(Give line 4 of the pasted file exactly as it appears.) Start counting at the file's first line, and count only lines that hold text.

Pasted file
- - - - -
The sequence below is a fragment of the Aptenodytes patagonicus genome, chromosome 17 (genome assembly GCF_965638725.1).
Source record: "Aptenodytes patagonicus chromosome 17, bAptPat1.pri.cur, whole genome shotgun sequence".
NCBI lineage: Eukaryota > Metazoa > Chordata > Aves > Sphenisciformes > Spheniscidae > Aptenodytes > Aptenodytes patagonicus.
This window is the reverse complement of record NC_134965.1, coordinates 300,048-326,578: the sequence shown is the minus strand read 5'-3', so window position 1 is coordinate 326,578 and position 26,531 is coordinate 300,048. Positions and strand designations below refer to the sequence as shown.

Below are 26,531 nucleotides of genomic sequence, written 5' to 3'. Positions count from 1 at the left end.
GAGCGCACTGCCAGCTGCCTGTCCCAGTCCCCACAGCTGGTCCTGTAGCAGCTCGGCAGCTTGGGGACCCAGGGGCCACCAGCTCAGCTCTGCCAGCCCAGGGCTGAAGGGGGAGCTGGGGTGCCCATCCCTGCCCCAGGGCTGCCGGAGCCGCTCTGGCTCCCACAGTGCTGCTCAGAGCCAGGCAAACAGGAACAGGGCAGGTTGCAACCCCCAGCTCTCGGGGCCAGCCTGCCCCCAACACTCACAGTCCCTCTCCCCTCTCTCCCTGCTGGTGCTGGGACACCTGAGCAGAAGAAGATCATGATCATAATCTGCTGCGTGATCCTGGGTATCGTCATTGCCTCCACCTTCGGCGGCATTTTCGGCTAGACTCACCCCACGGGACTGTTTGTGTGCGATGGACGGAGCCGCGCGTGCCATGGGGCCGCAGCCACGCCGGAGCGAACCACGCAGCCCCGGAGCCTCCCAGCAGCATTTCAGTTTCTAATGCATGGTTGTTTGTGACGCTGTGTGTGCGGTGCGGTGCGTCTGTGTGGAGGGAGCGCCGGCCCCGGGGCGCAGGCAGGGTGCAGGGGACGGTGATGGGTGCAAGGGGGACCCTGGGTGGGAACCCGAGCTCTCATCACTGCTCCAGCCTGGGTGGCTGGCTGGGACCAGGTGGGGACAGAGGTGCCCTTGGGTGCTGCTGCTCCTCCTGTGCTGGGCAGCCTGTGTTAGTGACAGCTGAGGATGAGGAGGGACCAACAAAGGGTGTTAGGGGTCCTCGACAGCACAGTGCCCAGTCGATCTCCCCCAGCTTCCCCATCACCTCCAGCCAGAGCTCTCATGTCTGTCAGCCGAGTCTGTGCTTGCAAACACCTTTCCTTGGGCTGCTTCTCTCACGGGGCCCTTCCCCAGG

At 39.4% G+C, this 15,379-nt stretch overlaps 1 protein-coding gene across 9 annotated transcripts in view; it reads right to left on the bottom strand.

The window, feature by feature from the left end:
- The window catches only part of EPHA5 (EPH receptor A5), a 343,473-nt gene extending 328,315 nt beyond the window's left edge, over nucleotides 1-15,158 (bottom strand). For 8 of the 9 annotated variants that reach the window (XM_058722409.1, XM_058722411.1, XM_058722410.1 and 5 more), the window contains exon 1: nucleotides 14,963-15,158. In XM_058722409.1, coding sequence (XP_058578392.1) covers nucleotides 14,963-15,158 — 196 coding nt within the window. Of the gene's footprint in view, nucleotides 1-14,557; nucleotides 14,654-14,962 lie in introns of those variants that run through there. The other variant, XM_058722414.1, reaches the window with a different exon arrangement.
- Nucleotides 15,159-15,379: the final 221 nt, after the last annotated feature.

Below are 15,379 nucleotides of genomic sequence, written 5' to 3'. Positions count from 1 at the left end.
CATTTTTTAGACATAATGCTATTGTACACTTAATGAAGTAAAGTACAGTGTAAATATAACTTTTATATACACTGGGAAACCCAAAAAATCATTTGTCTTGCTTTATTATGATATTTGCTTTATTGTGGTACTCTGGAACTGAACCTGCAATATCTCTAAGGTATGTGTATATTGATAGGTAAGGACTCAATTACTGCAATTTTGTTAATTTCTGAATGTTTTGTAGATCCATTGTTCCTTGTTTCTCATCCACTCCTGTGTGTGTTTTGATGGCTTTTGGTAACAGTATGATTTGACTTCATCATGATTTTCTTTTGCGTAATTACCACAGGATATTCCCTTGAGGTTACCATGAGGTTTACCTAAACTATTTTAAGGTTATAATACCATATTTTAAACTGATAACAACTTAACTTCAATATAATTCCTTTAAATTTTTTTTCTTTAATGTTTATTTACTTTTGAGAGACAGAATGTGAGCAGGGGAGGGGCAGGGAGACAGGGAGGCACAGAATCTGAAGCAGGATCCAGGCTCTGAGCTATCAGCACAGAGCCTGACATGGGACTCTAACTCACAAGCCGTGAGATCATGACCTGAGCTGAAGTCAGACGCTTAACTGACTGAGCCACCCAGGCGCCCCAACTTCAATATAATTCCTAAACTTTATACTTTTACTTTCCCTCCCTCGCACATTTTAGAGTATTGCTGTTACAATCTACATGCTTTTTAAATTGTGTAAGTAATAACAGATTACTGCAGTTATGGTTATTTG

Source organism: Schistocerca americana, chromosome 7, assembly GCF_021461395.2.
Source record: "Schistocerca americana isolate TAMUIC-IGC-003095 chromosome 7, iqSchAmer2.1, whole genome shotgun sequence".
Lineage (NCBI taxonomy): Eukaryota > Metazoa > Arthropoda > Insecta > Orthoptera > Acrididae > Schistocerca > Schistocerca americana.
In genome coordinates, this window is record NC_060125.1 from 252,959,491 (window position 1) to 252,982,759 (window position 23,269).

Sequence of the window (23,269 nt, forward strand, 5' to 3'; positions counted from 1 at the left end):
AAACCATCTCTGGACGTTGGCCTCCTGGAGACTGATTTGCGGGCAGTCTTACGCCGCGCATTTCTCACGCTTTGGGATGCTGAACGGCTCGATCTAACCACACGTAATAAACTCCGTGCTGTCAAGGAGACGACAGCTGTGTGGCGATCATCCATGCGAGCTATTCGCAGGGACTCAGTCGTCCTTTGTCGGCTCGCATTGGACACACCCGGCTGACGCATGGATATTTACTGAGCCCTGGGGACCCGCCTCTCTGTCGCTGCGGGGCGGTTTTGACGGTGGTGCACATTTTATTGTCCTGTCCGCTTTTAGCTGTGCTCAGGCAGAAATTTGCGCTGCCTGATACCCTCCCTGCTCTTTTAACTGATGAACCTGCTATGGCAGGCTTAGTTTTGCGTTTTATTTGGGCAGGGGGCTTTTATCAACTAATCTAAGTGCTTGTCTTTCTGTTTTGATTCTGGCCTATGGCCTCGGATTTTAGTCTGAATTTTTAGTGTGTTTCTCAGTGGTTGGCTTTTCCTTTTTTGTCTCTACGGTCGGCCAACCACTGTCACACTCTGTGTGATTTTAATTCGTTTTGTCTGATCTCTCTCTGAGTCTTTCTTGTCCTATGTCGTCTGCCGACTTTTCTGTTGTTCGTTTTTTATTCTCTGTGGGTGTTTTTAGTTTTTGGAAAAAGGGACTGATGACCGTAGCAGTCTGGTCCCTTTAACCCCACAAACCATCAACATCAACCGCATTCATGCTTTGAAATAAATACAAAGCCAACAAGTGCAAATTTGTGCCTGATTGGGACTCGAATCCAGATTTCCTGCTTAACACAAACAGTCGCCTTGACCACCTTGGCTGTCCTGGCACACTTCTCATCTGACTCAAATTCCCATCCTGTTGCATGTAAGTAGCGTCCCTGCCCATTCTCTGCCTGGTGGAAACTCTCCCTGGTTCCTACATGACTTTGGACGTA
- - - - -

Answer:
This window is the reverse complement of record NC_134965.1, coordinates 300,048-326,578: the sequence shown is the minus strand read 5'-3', so window position 1 is coordinate 326,578 and position 26,531 is coordinate 300,048. Positions and strand designations below refer to the sequence as shown.